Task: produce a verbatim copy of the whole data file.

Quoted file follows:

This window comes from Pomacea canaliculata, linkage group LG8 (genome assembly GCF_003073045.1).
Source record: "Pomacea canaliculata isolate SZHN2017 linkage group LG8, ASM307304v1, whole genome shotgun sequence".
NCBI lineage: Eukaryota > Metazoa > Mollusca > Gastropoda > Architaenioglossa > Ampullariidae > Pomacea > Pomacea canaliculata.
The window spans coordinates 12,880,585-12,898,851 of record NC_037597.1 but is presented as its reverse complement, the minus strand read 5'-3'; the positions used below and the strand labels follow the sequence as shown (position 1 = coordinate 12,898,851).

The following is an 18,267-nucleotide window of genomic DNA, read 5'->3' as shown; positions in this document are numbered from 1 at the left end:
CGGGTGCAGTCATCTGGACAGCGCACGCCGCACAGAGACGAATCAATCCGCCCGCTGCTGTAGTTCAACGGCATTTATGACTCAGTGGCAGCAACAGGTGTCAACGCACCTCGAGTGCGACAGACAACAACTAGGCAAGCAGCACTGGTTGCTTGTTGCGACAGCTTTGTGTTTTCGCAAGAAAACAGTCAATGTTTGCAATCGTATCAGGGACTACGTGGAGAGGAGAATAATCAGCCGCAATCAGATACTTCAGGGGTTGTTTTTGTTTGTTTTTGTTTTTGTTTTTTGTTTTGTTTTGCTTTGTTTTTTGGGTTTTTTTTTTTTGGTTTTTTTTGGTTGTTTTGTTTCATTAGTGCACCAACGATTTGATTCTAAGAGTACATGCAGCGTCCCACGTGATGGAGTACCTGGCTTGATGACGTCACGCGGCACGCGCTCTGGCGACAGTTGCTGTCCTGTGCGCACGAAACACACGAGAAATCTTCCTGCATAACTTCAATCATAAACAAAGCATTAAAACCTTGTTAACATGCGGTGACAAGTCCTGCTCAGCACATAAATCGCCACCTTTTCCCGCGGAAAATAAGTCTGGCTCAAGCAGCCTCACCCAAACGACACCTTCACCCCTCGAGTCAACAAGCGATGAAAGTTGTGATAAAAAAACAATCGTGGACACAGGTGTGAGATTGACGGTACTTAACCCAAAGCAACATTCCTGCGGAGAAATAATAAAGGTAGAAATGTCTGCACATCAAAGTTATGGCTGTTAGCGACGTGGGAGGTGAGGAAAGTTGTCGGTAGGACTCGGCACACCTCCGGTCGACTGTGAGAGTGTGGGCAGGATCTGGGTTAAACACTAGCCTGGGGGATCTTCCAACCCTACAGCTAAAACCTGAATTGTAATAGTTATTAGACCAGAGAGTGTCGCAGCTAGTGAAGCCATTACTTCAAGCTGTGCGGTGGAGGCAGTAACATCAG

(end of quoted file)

This window comes from Pomacea canaliculata, linkage group LG8 (genome assembly GCF_003073045.1).
Source record: "Pomacea canaliculata isolate SZHN2017 linkage group LG8, ASM307304v1, whole genome shotgun sequence".
NCBI lineage: Eukaryota > Metazoa > Mollusca > Gastropoda > Architaenioglossa > Ampullariidae > Pomacea > Pomacea canaliculata.
The window spans coordinates 12,880,585-12,898,851 of record NC_037597.1 but is presented as its reverse complement, the minus strand read 5'-3'; the positions used below and the strand labels follow the sequence as shown (position 1 = coordinate 12,898,851).

The following is an 18,267-nucleotide window of genomic DNA, read 5'->3' as shown; positions in this document are numbered from 1 at the left end:
CGGGTGCAGTCATCTGGACAGCGCACGCCGCACAGAGACGAATCAATCCGCCCGCTGCTGTAGTTCAACGGCATTTATGACTCAGTGGCAGCAACAGGTGTCAACGCACCTCGAGTGCGACAGACAACAACTAGGCAAGCAGCACTGGTTGCTTGTTGCGACAGCTTTGTGTTTTCGCAAGAAAACAGTCAATGTTTGCAATCGTATCAGGGACTACGTGGAGAGGAGAATAATCAGCCGCAATCAGATACTTCAGGGGTTGTTTTTGTTTGTTTTTGTTTTTGTTTTTTGTTTTGTTTTGCTTTGTTTTTTGGGTTTTTTTTTTTTGGTTTTTTTTGGTTGTTTTGTTTCATTAGTGCACCAACGATTTGATTCTAAGAGTACATGCAGCGTCCCACGTGATGGAGTACCTGGCTTGATGACGTCACGCGGCACGCGCTCTGGCGACAGTTGCTGTCCTGTGCGCACGAAACACACGAGAAATCTTCCTGCATAACTTCAATCATAAACAAAGCATTAAAACCTTGTTAACATGCGGTGACAAGTCCTGCTCAGCACATAAATCGCCACCTTTTCCCGCGGAAAATAAGTCTGGCTCAAGCAGCCTCACCCAAACGACACCTTCACCCCTCGAGTCAACAAGCGATGAAAGTTGTGATAAAAAAACAATCGTGGACACAGGTGTGAGATTGACGGTACTTAACCCAAAGCAACATTCCTGCGGAGAAATAATAAAGGTAGAAATGTCTGCACATCAAAGTTATGGCTGTTAGCGACGTGGGAGGTGAGGAAAGTTGTCGGTAGGACTCGGCACACCTCCGGTCGACTGTGAGAGTGTGGGCAGGATCTGGGTTAAACACTAGCCTGGGGGATCTTCCAACCCTACAGCTAAAACCTGAATTGTAATAGTTATTAGACCAGAGAGTGTCGCAGCTAGTGAAGCCATTACTTCAAGCTGTGCGGTGGAGGCAGTAACATCAG